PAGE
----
Buckthorn Family (Rhamnaceae). Mountain whitethorn is a densely branched, spiny, evergreen, flat-topped native shrub, which reaches heights of 2 to 5 feet. However, at elevations, such as the Lake Tahoe Basin, it assumes a low spreading growth form. Individual plants may spread to form continuous ground cover over areas with a diameter up to 12 feet. The numerous stems terminate in a hard sharp point thus, the name whitethorn.
Whitethorn flowers form in a small, dense cluster 1 to 2 inches long. The flowers, which bloom from late spring to mid summer, have a heavy penetrating fragrance. During the flowering season, the abundant white flowers may cause areas to appear covered with snow.
Regularity: Regularly occurring
Whitethorn ceanothus is a characteristic shrub species found in high-elevation brushfields in Baja, California, and mountains of southern California, north to southwest Oregon, and east to the western edge of Nevada [23,27,36,56]. Plants Database provides a distributional map of whitethorn ceanothus.
States or Provinces
Regional Distribution in the Western United States
This species can be found in the following regions of the western United States (according to the Bureau of Land Management classification of Physiographic Regions of the western United States):
BLM PHYSIOGRAPHIC REGIONS :
3 Southern Pacific Border
4 Sierra Mountains
Mountain whitethorn is well suited to dry open flats and rocky slopes with well-drained soils.
California, Nevada, and Southwest Oregon. For current distribution, please consult the Plant Profile page for this species on the PLANTS Web site.
Whitethorn ceanothus is a native, evergreen shrub. It has a low-lying, flat-topped growth habit, especially at higher elevations, and generally reaches heights between 2 and 5 feet (0.6-1.5 m). Whitethorn ceanothus can form a continuous ground cover up to 12 feet (3.7 m) in diameter. The many short, rigid, intricately-branched stalks end in sharp spines. The numerous leaves are alternate and distinctly 3-ribbed from the base. They are small, elliptic to egg-shaped, and blunt at the tip. The leaf margins are entire or finely toothed. Flowers are in dense clusters borne on a panicle-like inflorescence. The fruit is a capsule that is slightly crested or horned and somewhat sticky at maturity. It is small, tipped by a threadlike 3-forked appendage, and 3-lobed. Each lobe has a ridge on its back and is 3-celled with each cell bearing 1 hard, round seed or nutlet. [13,25,26,47,73,74, 78,98]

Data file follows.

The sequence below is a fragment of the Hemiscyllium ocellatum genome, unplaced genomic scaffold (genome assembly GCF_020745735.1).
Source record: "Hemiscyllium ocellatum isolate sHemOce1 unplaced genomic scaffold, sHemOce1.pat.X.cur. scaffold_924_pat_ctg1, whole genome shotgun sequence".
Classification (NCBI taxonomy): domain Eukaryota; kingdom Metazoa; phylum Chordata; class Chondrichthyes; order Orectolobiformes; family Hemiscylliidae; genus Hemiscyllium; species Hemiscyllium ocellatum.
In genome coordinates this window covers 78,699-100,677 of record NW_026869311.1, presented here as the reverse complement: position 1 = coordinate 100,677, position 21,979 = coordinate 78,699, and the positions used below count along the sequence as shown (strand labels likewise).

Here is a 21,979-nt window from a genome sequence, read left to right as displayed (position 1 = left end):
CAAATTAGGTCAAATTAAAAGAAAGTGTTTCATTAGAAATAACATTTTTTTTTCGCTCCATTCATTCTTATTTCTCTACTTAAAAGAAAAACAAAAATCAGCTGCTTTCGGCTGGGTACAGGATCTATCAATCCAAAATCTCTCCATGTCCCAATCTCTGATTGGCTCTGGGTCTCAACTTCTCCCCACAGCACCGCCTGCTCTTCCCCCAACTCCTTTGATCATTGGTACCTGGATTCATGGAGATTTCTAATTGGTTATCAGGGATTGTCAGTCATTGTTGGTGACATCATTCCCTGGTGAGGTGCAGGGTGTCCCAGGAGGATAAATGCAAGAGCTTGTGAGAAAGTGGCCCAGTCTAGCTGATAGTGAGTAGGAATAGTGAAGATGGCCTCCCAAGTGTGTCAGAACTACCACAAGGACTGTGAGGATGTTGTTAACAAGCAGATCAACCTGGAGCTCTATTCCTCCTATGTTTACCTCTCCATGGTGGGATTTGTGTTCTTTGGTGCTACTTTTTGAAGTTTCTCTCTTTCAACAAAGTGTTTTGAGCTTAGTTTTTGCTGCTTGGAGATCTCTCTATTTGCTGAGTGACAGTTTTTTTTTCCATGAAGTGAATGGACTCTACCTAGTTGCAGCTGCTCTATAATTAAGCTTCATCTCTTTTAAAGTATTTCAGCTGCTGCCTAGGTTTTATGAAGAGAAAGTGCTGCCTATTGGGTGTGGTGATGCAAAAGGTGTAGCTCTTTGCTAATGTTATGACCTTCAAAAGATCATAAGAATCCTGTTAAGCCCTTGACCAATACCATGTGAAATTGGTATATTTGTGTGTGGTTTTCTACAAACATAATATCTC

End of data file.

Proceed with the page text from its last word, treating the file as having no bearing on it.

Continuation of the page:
Whitethorn ceanothus has high nitrogen concentrations in its foliage and soil beneath the plant due to the nitrogen-fixing bacteria Frankia spp., suggesting that it may enhance nitrogen availability for the surrounding area [75,76].
Key Plant Community Associations
Whitethorn ceanothus has a narrow range of environments in which it thrives. It is most commonly
found within sclerophyllous shrub communities in both conifer and hardwood forests of the coast
and interior ranges of the Sierra Nevada [13,31]. In addition to the previously listed habitats,
whitethorn ceanothus also occurs in the understory of giant sequoia (Sequoiadendron giganteum)
communities/groves because of its ability to tolerate low light levels [17,45,104].
Whitethorn ceanothus is not an indicator species for any specific habitat types, but is listed as
a "moderate site indicator" in forested communities of the upper montane in the southern
and central Sierra Nevada .
Other overstory species commonly associated with whitethorn ceanothus are California black oak (Quercus
kelloggii), bitter cherry (Prunus emarginata), and Brewer oak (Q. garryana var. breweri).
Common understory associates of whitethorn ceanothus include: huckleberry oak (Q. vacciniifolia),
bush chinquapin (Chrysolepis sempervirens), pinemat manzanita (Arctostaphylos nevadensis),
greenleaf manzanita (A. patula), creeping snowberry (Symphoricarpos mollis), redflower currant
(Ribes sanguineum), Sierra gooseberry (R. roezlii), California hazel (Corylus cornuta var.
californica), deerbrush (Ceanothus integerrimus), prostrate ceanothus (C. prostratus),
snowbrush ceanothus (C. velutinus), Sierra mountain misery (Chamaebatia foliolosa), salal
(Gaultheria shallon), Pacific rhododendron (Rhododendron macrophyllum), and Saskatoon serviceberry
(Amelanchier alnifolia) [21,24,52,60,63,69,98].
Habitat: Rangeland Cover Types
This species is known to occur in association with the following Rangeland Cover Types (as classified by the Society for Range Management, SRM):
More info for the term: cover
SRM (RANGELAND) COVER TYPES :
209 Montane shrubland
Habitat: Cover Types
This species is known to occur in association with the following cover types (as classified by the Society of American Foresters):
More info for the term: cover
SAF COVER TYPES :